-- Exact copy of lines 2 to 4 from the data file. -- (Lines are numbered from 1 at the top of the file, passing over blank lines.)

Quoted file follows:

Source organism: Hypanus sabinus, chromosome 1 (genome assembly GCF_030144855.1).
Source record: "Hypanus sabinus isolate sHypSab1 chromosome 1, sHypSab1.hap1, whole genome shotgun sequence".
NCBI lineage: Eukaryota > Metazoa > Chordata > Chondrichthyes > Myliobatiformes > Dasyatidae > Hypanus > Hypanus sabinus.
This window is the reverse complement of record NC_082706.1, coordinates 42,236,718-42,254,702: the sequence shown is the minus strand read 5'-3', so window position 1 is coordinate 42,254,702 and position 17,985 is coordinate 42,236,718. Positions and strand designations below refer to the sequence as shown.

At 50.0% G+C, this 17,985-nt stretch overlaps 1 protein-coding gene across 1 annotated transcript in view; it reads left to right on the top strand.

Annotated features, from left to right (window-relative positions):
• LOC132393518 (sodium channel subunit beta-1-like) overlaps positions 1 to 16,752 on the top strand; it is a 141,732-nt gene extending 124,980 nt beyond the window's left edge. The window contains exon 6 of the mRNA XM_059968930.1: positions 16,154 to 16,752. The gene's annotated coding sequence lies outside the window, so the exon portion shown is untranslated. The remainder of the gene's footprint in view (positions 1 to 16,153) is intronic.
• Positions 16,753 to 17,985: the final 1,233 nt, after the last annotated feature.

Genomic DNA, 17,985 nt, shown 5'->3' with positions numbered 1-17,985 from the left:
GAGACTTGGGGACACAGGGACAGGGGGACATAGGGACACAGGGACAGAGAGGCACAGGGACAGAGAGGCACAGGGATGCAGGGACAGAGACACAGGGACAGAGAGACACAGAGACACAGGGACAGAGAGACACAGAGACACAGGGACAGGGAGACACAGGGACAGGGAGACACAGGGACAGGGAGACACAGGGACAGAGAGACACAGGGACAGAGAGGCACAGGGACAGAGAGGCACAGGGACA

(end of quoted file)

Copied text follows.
Source record: "Hypanus sabinus isolate sHypSab1 chromosome 1, sHypSab1.hap1, whole genome shotgun sequence".
NCBI lineage: Eukaryota > Metazoa > Chordata > Chondrichthyes > Myliobatiformes > Dasyatidae > Hypanus > Hypanus sabinus.
This window is the reverse complement of record NC_082706.1, coordinates 42,236,718-42,254,702: the sequence shown is the minus strand read 5'-3', so window position 1 is coordinate 42,254,702 and position 17,985 is coordinate 42,236,718. Positions and strand designations below refer to the sequence as shown.